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Tokyo stocks end slightly lower in directionless trading

JIJI

Stocks closed slightly lower in directionless trading on the Tokyo Stock Exchange on Monday, with vigorous transactions held in check due to concerns over escalating trade tensions between the United States and China.

The Nikkei 225 average lost 17.86 points, or 0.08 percent, to end at 22,507.32. On Friday, the key market gauge inched up 12.65 points.

The Topix index of all first-section issues dropped 9.68 points, or 0.56 percent, to 1,732.90, after falling 9.51 points the previous trading day.

Both indexes were firmer in morning trading, with investor sentiment lifted by solid gains in Chinese stocks, market sources said.

In the afternoon, however, the indexes lost steam and sank into negative territory as Chinese stocks turned lower.

The Tokyo stock market was dragged down by “uncertainty over the course of the U.S.-China trade dispute,” said Chihiro Ota, general manager for investment research and investor services at SMBC Nikko Securities Inc.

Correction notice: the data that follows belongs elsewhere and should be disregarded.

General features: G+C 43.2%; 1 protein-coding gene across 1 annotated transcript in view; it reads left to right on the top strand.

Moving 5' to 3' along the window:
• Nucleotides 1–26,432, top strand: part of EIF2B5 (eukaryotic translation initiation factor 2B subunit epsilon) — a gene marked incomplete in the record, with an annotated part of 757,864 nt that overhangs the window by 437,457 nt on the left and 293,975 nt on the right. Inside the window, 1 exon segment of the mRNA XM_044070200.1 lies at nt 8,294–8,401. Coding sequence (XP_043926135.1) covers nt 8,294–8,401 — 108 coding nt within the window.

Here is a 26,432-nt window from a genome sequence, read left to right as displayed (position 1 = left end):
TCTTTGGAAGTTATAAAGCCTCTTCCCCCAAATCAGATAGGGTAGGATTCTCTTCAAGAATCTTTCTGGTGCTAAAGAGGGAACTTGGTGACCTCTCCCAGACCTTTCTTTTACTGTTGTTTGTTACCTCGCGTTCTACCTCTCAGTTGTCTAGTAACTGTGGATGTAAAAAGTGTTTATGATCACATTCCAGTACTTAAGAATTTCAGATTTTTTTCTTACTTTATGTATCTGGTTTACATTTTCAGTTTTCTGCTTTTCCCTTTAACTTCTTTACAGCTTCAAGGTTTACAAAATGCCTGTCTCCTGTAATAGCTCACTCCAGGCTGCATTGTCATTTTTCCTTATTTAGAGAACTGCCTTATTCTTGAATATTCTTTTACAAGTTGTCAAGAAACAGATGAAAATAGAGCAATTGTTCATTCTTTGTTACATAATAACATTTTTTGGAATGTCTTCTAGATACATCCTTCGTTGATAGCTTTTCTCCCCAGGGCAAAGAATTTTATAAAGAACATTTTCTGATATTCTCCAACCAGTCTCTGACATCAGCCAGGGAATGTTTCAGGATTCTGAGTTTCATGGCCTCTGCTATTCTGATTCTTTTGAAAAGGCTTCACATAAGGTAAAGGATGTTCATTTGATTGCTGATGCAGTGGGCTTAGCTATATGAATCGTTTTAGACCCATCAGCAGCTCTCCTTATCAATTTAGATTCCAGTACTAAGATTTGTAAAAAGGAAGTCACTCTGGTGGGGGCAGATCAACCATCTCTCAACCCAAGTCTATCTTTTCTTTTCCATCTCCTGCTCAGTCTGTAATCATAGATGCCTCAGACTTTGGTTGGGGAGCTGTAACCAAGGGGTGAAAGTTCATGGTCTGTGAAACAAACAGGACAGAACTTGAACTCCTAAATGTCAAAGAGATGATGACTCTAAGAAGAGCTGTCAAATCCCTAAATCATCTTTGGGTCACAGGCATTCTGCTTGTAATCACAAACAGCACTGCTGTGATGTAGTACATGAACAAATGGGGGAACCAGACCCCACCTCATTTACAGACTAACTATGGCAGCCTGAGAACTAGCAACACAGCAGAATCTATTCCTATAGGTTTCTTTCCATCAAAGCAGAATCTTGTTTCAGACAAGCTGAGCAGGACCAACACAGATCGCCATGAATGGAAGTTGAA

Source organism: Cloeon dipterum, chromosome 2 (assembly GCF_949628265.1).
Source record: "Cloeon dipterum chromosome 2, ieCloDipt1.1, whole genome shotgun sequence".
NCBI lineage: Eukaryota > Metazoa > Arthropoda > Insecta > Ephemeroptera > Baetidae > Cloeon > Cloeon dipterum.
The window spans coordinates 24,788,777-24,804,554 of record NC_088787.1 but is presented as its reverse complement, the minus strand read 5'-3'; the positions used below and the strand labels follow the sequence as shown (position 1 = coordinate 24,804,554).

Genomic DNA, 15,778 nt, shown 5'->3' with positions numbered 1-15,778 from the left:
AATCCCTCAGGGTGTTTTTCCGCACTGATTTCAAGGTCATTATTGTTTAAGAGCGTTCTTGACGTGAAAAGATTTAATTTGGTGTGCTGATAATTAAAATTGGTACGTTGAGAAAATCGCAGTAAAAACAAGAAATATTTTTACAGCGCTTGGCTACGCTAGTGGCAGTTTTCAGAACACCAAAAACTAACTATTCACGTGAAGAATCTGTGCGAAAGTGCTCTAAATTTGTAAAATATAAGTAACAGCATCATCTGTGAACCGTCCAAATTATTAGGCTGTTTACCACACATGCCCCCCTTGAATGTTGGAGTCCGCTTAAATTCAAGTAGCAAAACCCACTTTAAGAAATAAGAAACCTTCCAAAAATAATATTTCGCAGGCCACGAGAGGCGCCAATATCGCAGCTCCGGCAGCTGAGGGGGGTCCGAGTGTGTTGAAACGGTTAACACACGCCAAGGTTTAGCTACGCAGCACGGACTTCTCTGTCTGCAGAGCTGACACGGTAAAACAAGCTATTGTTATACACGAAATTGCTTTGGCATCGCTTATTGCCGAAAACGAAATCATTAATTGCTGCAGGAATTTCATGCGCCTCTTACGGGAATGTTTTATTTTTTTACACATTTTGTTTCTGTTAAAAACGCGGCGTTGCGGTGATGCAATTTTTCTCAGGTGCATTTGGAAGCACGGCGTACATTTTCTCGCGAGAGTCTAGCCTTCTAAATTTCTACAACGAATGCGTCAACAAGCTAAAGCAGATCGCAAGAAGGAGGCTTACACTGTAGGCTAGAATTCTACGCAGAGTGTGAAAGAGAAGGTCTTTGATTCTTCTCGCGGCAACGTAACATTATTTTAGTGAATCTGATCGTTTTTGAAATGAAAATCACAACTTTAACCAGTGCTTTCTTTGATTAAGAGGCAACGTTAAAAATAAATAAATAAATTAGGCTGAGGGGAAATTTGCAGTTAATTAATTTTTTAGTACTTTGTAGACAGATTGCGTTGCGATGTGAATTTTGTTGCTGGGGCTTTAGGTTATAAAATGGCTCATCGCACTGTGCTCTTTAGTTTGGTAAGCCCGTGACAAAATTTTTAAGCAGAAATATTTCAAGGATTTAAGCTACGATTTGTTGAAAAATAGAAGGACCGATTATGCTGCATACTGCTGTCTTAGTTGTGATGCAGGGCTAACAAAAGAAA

Investors also retreated to the sidelines to await the outcome of trade talks between Japan and the United States set for Thursday in Washington, Ota said.

“Trading was lackluster,” an asset management firm official said. The official noted that a number of major Japanese firms have failed to report strong forecasts in the midst of the earnings reporting season.

Ota said the slide in the Tokyo stock market was limited as Wall Street’s advance on Friday “provided investors with psychological support.”

Falling issues far outnumbered rising ones 1,486 to 540 in the TSE’s first section, while 77 issues were unchanged.

Volume fell to 1.350 billion shares from 1.399 billion shares on Friday.

Subaru fell 1.04 percent after the automaker reported on Monday a group operating profit of ¥57,576 million for April-June, short of analysts’ consensus estimate of some ¥65 billion, brokers said.

Toray dropped 1.56 percent as the textile maker’s April-June group operating profit of ¥33,871 million, announced Monday, fell short of analysts’ forecasts of some ¥38.4 billion, brokers said.

Other major losers included general contractor Taisei and semiconductor equipment maker Tokyo Electron.

Isuzu climbed 3.61 percent after the automaker reported on Friday record group operating and net profits for April-June, brokers said.

Also on the plus side were mobile phone carrier SoftBank Group and information technology services provider NTT Data.

In index futures trading on the Osaka Exchange, the key September contract on the Nikkei average ended down 20 points at 22,490.